“The intervention specifically focuses on increasing, retaining and improving the quality, adequacy, competency, and distribution of a committed multidisciplinary primary health care workforce that includes facility outreach and community-based health workers supported through effective management supervision and appropriate compensation. 

CRISP aims to leverage the rural posting of Resident Doctors from teaching hospitals to boost and guarantee the quality of care at the PHC level through their active involvement in primary health service delivery. This is targeted at improving Reproductive, Maternal, Newborn, Child and Adolescent Health, amongst other health services within the benefiting communities.

“In addition, Human Resources for Health (HRH), particularly skilled birth attendants, such as medical doctors, midwives, nurses, and community health extension workers (CHEWs) that have been trained on how to manage emergencies would be recruited and deployed to priority primary health care facilities across the country,” 

“We find it extremely important and helpful that we address the human resource for health gaps in our primary health care centres because 80% of the incidence of maternal and child deaths in Nigeria occur at the community levels, largely due to the lack of services of skilled health workers in the primary health care facilities.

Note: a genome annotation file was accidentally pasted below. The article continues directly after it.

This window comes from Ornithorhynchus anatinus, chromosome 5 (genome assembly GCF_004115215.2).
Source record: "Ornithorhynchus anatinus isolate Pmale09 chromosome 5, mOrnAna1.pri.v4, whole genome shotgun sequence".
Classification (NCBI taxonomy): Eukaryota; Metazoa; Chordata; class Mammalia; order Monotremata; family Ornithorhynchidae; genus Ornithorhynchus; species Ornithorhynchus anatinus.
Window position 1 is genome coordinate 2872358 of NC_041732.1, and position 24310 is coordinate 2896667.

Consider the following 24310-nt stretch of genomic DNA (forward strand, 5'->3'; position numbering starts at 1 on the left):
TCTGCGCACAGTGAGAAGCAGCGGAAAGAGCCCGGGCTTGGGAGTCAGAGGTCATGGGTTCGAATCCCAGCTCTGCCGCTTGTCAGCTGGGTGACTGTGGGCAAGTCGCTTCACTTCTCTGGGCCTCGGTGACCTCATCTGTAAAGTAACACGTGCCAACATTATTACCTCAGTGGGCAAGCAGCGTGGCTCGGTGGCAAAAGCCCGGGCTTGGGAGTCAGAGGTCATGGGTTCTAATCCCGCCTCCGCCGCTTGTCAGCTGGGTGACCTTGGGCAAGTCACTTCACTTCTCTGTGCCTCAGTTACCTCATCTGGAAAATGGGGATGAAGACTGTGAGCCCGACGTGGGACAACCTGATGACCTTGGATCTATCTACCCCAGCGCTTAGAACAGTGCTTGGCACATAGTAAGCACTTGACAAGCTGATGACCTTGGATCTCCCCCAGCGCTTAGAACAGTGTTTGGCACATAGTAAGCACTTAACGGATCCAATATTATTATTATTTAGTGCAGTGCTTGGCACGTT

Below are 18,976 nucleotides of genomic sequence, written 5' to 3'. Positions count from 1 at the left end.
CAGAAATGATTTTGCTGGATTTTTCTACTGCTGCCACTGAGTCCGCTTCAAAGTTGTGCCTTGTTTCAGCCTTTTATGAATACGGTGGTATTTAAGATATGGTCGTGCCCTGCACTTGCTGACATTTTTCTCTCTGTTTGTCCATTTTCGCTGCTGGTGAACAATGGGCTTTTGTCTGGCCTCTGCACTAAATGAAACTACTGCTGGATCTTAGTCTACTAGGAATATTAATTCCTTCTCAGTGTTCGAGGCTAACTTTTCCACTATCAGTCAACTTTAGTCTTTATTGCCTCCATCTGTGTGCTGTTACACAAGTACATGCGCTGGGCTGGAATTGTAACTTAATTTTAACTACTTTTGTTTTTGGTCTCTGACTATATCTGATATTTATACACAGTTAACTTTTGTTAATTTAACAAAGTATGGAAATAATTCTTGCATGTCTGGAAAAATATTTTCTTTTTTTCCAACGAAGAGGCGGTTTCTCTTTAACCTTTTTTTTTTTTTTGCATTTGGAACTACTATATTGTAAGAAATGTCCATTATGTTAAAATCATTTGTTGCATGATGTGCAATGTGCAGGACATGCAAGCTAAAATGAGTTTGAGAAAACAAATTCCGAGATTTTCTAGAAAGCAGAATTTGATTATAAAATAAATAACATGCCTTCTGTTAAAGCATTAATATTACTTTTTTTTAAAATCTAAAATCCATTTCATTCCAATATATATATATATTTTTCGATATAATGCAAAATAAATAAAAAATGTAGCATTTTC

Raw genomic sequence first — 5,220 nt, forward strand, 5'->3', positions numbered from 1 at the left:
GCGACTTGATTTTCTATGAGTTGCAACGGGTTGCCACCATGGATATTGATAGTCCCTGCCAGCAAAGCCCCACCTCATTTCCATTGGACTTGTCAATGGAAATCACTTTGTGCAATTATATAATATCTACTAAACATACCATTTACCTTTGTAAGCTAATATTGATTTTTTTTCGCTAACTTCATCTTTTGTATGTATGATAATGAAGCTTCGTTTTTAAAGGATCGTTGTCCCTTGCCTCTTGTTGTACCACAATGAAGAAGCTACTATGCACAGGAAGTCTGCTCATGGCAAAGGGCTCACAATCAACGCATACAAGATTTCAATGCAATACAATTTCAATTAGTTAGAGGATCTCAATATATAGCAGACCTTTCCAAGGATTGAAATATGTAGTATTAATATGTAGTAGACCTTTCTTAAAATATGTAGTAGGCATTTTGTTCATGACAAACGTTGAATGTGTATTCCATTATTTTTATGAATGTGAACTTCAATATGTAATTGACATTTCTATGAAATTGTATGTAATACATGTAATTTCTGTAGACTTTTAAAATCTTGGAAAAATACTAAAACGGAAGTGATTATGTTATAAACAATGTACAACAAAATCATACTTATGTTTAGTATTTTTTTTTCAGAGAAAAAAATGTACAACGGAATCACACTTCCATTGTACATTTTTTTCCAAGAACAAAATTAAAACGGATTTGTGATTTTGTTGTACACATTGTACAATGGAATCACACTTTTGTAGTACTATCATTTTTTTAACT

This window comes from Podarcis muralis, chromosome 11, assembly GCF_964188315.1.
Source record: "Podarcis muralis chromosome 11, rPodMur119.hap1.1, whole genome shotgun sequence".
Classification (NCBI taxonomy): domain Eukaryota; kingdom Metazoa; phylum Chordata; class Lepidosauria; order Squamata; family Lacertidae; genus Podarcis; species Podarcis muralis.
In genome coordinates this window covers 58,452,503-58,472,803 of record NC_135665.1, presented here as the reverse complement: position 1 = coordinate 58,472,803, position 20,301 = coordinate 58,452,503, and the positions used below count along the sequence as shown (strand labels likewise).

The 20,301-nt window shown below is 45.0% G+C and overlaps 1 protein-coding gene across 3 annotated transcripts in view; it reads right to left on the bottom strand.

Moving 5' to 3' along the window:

“Unfortunately, the primary health care centres are the most unattractive to our skilled health workers who prefer to be stationed at urban secondary and tertiary health facilities. While this fact has kept PHC delivery on a setback, we have scientific evidence, showing that the interventions provided by skilled health workers, namely doctors, nurses, midwives, or CHEWs trained on MLSS can reduce maternal and new-born mortality in low and middle-income countries, including Nigeria.

“Consequently, our CRISP initiative will operate at scale involving Teaching Hospitals and Federal Medical Centres across the country. This means that the CRISP resident doctors from the engaged teaching hospitals and federal medical centres would be deployed to the primary health care facilities to support service provision and on-the-job capacity building of the PHC health workers. CRISP is targeted for implementation across the 36 states of the Federation plus the FCT in a phased manner. 

“As a multi-stakeholder investment, CRISP will be funded by the Government of Nigeria with support from development partners, philanthropists, among others. In your capacity, the media is also a stakeholder in CRISP. 

“Our call to you is that you support the Government and the communities to create enabling information and environment for successful implementation of CRISP.

“As the saying goes, the wealth of a nation lies in the health of its people. The health and well-being being of the people of Nigeria has remained the government’s priority. We therefore count on your understanding and support to draw up the need for human resources for health at the primary health care level,” he added.